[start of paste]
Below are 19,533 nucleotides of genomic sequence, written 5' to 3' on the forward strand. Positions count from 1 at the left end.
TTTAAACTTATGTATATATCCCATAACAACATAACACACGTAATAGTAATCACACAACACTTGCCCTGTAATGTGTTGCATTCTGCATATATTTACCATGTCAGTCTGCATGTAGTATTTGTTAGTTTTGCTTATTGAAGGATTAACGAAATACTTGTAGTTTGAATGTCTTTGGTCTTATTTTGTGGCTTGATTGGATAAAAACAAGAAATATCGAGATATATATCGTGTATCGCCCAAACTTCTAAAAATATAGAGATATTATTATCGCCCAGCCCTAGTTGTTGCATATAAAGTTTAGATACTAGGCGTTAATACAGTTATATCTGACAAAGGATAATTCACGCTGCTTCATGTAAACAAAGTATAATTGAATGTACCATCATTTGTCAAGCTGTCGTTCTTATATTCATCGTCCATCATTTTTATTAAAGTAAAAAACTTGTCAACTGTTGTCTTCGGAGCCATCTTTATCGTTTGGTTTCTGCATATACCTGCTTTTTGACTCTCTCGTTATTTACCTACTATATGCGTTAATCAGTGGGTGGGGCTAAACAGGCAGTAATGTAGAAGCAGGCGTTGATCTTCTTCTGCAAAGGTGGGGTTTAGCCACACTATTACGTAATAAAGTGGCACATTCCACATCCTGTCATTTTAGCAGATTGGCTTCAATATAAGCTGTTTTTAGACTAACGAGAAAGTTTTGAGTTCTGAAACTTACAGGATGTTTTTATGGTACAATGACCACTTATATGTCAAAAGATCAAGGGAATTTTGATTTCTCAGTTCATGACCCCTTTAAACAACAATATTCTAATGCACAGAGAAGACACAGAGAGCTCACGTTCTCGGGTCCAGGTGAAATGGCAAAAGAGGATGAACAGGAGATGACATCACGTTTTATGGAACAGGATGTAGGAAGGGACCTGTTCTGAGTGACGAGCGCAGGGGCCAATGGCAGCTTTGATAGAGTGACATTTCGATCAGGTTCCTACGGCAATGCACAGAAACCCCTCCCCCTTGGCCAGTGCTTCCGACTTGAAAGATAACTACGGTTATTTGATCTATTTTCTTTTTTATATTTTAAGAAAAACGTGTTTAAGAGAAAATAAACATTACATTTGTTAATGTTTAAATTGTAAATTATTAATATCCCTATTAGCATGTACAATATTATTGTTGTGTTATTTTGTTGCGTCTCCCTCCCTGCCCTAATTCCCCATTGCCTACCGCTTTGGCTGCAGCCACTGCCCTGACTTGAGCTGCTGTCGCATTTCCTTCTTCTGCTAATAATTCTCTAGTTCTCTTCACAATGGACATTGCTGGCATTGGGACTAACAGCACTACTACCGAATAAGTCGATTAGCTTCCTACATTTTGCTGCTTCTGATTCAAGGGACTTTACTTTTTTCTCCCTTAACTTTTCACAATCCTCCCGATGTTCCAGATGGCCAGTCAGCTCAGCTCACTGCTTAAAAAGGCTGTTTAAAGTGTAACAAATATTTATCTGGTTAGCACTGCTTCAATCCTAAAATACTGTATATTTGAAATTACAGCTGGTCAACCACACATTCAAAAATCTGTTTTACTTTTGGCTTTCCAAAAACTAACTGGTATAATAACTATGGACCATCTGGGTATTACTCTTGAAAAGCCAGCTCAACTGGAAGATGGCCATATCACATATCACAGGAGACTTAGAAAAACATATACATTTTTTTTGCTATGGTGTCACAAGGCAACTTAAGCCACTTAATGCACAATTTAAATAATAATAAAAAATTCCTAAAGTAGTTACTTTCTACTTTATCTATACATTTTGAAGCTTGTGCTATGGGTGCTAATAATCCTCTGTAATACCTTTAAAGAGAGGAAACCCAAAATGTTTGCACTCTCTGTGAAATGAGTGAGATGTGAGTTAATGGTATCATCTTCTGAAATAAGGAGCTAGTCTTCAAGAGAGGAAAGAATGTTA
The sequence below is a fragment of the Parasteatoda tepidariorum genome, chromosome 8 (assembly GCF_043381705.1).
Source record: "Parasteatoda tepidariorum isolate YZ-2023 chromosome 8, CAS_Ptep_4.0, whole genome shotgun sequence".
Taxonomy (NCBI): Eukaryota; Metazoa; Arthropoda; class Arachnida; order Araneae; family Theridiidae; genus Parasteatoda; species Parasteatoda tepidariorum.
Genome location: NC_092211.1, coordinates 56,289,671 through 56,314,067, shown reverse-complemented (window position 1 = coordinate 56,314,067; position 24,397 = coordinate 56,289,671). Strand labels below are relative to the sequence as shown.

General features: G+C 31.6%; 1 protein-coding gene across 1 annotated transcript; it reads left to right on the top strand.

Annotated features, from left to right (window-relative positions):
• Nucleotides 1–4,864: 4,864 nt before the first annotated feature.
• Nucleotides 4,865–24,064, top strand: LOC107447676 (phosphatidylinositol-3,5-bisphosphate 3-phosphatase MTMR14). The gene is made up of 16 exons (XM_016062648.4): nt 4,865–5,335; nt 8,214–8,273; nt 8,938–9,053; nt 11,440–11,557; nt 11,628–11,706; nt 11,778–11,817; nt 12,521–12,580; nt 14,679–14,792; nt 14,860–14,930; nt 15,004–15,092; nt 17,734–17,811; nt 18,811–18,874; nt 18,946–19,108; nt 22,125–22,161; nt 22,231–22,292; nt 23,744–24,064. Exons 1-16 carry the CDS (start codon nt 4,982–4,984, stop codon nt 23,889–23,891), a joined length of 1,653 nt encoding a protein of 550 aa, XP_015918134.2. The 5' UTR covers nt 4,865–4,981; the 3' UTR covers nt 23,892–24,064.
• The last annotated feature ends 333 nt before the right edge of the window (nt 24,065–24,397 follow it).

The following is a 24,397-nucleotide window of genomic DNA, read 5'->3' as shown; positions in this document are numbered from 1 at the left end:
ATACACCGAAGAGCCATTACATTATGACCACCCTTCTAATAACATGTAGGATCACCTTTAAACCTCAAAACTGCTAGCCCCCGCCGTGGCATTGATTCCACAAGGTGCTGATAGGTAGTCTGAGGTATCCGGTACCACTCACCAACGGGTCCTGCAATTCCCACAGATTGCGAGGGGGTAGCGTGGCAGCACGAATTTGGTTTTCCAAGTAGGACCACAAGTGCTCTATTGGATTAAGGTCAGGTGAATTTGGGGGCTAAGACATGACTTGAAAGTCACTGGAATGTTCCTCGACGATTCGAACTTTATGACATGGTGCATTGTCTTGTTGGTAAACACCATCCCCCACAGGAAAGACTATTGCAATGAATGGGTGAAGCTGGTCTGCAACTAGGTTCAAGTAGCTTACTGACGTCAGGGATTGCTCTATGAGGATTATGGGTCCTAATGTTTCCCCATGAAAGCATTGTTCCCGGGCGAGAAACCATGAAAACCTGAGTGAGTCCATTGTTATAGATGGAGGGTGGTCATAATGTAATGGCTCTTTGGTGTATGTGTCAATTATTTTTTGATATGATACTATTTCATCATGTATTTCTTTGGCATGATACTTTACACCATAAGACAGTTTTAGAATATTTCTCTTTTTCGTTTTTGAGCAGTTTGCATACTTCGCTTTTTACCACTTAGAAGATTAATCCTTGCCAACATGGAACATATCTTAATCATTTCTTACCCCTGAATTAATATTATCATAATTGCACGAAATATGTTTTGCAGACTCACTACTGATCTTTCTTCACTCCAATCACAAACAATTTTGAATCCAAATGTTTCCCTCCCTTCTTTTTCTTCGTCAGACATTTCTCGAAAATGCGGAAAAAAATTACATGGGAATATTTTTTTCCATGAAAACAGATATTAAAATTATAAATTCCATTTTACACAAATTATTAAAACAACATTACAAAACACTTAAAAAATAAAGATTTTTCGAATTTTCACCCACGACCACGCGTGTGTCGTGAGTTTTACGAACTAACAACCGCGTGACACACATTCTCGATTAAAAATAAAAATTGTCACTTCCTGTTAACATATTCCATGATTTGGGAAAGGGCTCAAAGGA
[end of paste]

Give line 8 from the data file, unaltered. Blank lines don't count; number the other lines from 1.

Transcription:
Annotated features, from left to right (window-relative positions):